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I need to get value of XML:

<usr_clan_id>123</usr_clan_id>

I need get 123, its example. I'll tried to use:

Match match = Regex.Match(input, @"<usr_clan_id>([0-9])</usr_clan_id>$",
RegexOptions.IgnoreCase);

But it's bad :/

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12  
Use an xml parser to parse xml not Regex. –  L.B Nov 13 '12 at 19:30
2  
Try XPath it's a much better approach than RegEx. –  evanmcdonnal Nov 13 '12 at 19:31
2  
Yep. Agree with @L.B. There are plenty of XML tools out there. Don't pick the wrong tool for the job. –  Damien_The_Unbeliever Nov 13 '12 at 19:32
1  
Or, to put it another way - anytime you're thinking of XML as a string, you're doing something wrong. Yes, you'll usually find it (in a readable from) as a string, but that's not how you should be dealing with it. –  Damien_The_Unbeliever Nov 13 '12 at 20:18

3 Answers 3

var doc = XDocument.Parse(xmlstring);
var value = doc.XPathSelectElement("//usr_clan_id").Value;
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Simplest solution

XDocument xdoc = XDocument.Parse(@"<usr_clan_id>123</usr_clan_id>");
int id = (int)xdoc.Element("usr_clan_id");
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I suggest Int32.TryParse because there is no way to be sure that there will be just digits in the value. –  slosd Nov 14 '12 at 1:07
    
@slosd yes, if it is possible to have non-integer value in this tag, then Int32.TryParse((string)xdoc.Element("usr_clan_id"), out value) will do the job without exception. –  Sergey Berezovskiy Nov 14 '12 at 6:14

If you get a huge XML file, use a parser and get the value with XPath as suggested in the comments. If you only get the short XML string you included in your question, RegEx is perfectly fine in my opinion.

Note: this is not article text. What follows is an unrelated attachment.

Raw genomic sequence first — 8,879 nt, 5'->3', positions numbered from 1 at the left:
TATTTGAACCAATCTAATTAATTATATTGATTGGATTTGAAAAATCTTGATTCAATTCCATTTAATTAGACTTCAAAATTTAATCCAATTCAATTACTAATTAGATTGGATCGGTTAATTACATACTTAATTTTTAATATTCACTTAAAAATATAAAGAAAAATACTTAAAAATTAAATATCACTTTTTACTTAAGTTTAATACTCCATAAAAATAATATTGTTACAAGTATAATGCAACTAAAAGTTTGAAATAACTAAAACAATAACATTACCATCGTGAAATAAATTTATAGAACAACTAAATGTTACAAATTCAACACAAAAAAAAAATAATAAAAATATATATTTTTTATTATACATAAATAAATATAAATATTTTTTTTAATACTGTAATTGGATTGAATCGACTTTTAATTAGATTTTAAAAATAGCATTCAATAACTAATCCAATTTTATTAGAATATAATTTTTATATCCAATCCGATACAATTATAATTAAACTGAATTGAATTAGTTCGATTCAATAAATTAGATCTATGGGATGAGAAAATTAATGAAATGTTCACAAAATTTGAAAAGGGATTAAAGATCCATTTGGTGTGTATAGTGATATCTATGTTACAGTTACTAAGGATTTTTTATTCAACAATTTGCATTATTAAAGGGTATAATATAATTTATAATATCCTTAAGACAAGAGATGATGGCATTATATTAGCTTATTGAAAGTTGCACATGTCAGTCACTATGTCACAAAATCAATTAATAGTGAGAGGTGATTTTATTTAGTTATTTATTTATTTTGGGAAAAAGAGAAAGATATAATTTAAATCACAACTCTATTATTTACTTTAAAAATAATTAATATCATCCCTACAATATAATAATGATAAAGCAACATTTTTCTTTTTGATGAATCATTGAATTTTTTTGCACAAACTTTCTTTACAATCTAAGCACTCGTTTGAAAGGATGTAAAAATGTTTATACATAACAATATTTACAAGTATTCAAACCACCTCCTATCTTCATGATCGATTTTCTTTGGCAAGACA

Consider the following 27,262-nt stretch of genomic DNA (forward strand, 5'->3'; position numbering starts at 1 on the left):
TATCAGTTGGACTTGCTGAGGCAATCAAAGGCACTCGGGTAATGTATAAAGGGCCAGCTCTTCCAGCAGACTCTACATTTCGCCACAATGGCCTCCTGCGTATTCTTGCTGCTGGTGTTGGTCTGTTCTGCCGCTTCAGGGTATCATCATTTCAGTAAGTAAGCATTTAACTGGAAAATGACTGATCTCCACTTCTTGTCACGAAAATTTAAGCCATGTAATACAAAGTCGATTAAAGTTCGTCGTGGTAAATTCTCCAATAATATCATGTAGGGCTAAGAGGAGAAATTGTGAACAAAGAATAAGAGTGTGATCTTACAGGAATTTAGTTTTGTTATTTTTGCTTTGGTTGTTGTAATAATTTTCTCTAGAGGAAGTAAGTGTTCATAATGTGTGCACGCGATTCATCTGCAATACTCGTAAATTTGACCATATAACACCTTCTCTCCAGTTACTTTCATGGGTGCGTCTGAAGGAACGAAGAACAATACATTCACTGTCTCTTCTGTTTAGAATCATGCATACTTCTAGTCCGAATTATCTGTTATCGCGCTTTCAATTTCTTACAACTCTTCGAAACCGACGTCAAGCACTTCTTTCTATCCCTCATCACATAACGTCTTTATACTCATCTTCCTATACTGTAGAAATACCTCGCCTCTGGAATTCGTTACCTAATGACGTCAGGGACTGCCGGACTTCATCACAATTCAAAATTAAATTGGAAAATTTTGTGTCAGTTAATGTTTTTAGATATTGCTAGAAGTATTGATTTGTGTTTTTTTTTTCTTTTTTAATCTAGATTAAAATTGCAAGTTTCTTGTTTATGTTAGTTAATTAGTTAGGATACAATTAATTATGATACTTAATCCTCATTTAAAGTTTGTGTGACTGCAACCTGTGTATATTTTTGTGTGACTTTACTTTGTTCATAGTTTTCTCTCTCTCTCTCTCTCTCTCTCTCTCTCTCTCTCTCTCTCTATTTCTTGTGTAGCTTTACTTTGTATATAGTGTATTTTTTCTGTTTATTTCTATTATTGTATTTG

About the regular expression: You only match one digit. Instead use + which matches one or more digits.

@"<usr_clan_id>([0-9]+)</usr_clan_id>$"
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Where would you pick as a sensible cut-off point? If people treat "short" pieces of XML as strings, when should they stop doing so? –  Damien_The_Unbeliever Nov 13 '12 at 19:39
    
As soon as attributes, namespaces or more than one element are involved regex is no good. It would be interesting though if the parser has any overhead compared to a regex match. –  slosd Nov 13 '12 at 19:47
    
So, at a point where the lead in portion is an exact, known string. So you can accomplish the transform with cheaper string comparisons and substring operations, rather than regex? –  Damien_The_Unbeliever Nov 13 '12 at 19:51
    
Yes. You are of course totally right that regex is not the cheapest approach here, but asuming that Razor isn't all that interested in high performance I would favor readability over performance. As long as this code isn't executed n hundredthousand times it doesn't even matter if you care about performance. –  slosd Nov 13 '12 at 20:03

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